Can grass help solve the cleaner energy crisis?



Increasing crop production for biomass is at the heart of the UK’s drive for renewable energy.

LJMU is part of a consortium funded by the Department for Business, Energy and Industrial Strategy (BEIS) to help the country produce more sustainable bioenergy.

The university, as part of the Project OMENZ Consortium, has won £3.35m from BEIS’s Biomass Feedstocks Innovation Programme, led by biotechnology firm Terravesta and part of a £1 billion Net Zero Innovation Portfolio for the commercialisation of clean energy technologies.

Common crops for biofuels include grasses such as - Sorghum, wheatgrass and Miscanthus – and according to the Climate Change Committee, the UK should be planting at least 30,000 hectares a year by 2035.

Crops need new growing methods

However, the agronomy of many of these ‘new’ crops is relatively unexplored meaning we are yet to fully understand the optimum ways of breeding, planting, cultivating and harvesting them.

This is where the science comes in, says Dr Richard Webster, a senior lecturer in plant environmental physiology at LJMU, who says growing plants naturally and growing them as crops is not the same thing.

“Traditional crops have been bred for a long time, and their agronomy improved in increments over time. These new crops may grow well in their native environment but if we grow them for production, we need to employ new methods.”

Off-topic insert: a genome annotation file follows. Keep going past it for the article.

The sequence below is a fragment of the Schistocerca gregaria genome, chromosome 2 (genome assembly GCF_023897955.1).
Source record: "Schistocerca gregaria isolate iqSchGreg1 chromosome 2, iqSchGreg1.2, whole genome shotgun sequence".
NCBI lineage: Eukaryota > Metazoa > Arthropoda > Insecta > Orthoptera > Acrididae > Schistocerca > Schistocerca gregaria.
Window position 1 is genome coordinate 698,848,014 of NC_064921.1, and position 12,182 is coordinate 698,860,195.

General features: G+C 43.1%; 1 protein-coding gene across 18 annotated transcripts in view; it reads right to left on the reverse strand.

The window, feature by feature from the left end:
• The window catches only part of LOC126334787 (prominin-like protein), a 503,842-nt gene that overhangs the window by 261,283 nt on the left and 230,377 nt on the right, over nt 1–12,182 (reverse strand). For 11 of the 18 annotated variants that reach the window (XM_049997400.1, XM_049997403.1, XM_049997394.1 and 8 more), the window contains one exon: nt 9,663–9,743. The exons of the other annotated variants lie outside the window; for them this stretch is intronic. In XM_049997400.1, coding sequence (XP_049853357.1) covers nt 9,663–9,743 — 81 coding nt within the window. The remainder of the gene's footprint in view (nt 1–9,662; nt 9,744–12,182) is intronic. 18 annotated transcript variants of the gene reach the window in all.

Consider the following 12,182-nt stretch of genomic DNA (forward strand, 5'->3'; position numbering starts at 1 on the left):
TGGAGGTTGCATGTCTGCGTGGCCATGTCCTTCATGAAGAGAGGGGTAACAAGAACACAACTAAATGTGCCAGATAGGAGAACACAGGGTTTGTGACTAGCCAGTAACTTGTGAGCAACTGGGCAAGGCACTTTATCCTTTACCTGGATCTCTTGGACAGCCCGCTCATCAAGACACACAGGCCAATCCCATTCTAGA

Dr Webster is looking specifically at Miscanthus; a grass with great potential as it thrives in relatively cold weather, has a high yield and enjoys rapid CO2 absorption.

Stimulate growth

Specifically, Dr Webster will investigate the crop’s survival rates and seek to understand how its growth can be maximised – Miscanthus commonly undergoes a growth freeze whereby its roots stop growing for periods, a process called rhizome dormancy.

“We shall use novel methods to apply growth regulating chemicals and environmental stimuli, to enhance rhizome metabolism and to reduce the heterogeneity in rhizome development and survival rates,” he explained.

“We are also applying agronomic skills to improving seed quality and germination and working with partners to develop methods for quantifying Miscanthus emergence at field scale using remote sensing.

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